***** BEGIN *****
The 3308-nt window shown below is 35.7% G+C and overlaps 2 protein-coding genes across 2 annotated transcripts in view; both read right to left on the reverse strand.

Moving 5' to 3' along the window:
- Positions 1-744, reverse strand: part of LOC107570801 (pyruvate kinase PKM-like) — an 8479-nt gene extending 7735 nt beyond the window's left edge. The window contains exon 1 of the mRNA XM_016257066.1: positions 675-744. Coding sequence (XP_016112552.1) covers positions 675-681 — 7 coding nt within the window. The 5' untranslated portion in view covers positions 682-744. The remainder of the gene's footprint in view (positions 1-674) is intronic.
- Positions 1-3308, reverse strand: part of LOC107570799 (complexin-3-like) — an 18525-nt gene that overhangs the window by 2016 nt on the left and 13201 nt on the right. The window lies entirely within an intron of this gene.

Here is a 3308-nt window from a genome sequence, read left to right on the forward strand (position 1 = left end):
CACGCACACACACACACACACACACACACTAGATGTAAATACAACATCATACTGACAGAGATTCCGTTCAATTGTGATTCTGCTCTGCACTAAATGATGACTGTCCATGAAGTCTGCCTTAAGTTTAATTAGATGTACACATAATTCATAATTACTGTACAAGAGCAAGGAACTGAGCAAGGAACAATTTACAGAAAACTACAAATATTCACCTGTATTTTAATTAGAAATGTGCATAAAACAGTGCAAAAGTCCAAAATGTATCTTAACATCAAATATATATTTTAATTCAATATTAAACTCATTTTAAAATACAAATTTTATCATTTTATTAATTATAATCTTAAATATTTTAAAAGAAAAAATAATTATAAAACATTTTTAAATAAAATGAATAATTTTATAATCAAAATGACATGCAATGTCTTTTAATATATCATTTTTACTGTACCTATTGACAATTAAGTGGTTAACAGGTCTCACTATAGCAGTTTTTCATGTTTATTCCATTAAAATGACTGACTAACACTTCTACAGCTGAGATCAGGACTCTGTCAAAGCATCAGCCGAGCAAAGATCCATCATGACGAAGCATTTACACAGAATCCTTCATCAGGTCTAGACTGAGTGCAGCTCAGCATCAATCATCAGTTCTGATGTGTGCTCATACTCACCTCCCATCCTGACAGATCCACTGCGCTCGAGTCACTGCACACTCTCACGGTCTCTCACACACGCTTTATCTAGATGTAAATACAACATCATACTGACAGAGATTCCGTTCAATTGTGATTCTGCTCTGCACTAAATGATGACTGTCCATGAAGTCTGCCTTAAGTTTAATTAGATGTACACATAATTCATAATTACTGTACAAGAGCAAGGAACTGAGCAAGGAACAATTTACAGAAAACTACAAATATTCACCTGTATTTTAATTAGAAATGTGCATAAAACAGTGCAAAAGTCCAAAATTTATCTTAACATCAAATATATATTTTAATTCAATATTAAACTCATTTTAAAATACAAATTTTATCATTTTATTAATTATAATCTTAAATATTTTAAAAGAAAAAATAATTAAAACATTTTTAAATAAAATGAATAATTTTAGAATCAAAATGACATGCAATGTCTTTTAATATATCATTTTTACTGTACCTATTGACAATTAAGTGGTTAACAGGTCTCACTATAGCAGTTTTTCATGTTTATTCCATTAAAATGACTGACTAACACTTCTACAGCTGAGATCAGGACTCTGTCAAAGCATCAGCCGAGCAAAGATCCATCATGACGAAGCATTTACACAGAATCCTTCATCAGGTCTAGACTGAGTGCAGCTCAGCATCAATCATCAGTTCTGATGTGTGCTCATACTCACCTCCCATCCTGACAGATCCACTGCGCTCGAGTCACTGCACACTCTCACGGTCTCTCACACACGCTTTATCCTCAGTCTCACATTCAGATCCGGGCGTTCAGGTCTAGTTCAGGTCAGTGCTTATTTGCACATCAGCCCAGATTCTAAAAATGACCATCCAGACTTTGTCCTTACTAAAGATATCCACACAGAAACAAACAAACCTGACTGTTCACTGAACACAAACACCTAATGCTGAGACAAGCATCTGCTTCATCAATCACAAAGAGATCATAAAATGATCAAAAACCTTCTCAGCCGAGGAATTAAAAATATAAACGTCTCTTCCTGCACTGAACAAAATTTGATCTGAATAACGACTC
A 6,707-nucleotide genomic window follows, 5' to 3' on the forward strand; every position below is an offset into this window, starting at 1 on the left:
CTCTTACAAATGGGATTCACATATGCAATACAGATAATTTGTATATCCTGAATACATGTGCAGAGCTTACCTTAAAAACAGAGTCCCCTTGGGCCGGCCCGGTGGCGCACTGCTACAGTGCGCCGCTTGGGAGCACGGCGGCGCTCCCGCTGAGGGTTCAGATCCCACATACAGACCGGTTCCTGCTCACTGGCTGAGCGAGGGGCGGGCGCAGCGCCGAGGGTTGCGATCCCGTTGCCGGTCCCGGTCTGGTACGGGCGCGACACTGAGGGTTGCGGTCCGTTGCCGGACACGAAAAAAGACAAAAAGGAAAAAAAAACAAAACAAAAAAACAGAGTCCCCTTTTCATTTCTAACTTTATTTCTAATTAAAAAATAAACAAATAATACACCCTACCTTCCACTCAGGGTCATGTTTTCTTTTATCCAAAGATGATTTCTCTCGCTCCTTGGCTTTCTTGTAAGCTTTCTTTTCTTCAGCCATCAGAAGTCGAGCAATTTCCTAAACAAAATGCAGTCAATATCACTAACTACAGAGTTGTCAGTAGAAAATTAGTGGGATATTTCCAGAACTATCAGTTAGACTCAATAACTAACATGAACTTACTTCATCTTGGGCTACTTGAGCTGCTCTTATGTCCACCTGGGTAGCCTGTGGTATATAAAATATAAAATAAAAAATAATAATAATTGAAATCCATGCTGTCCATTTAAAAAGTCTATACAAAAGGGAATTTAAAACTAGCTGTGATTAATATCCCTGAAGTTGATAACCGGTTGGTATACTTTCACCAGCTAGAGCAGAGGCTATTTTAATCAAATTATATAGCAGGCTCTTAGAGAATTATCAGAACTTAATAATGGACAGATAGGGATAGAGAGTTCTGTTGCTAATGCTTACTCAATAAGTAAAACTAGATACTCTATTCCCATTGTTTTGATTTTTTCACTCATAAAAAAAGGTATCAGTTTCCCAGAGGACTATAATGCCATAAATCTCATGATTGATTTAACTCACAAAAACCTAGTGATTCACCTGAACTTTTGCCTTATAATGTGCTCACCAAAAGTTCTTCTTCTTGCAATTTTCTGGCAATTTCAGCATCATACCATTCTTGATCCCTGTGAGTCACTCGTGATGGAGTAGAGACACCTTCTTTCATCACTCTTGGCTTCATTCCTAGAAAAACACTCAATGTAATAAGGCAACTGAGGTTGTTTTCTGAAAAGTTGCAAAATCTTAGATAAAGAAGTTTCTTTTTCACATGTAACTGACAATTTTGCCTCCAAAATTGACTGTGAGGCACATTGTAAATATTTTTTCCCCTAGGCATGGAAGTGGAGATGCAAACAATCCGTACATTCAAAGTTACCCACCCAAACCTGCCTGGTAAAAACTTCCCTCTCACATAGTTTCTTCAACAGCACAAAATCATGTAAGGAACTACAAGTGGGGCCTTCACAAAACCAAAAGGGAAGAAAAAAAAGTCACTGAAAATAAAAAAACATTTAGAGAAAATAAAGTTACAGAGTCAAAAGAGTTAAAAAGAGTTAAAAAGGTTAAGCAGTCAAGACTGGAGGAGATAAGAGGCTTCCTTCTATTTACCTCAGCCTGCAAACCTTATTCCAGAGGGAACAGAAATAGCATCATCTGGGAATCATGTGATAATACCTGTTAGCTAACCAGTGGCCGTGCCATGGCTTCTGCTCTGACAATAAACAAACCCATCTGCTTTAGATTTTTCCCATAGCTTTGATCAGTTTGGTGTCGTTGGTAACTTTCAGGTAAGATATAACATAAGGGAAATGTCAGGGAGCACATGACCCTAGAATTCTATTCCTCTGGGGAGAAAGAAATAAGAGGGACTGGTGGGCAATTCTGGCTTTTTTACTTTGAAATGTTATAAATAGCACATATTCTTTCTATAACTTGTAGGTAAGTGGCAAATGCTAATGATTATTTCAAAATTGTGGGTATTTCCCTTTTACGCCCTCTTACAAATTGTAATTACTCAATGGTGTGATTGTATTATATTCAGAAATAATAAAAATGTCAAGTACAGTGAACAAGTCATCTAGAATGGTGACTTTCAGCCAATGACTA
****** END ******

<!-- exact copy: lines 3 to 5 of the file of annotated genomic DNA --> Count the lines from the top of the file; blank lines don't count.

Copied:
- Positions 1-744, reverse strand: part of LOC107570801 (pyruvate kinase PKM-like) — an 8479-nt gene extending 7735 nt beyond the window's left edge. The window contains exon 1 of the mRNA XM_016257066.1: positions 675-744. Coding sequence (XP_016112552.1) covers positions 675-681 — 7 coding nt within the window. The 5' untranslated portion in view covers positions 682-744. The remainder of the gene's footprint in view (positions 1-674) is intronic.
- Positions 1-3308, reverse strand: part of LOC107570799 (complexin-3-like) — an 18525-nt gene that overhangs the window by 2016 nt on the left and 13201 nt on the right. The window lies entirely within an intron of this gene.

Here is a 3308-nt window from a genome sequence, read left to right on the forward strand (position 1 = left end):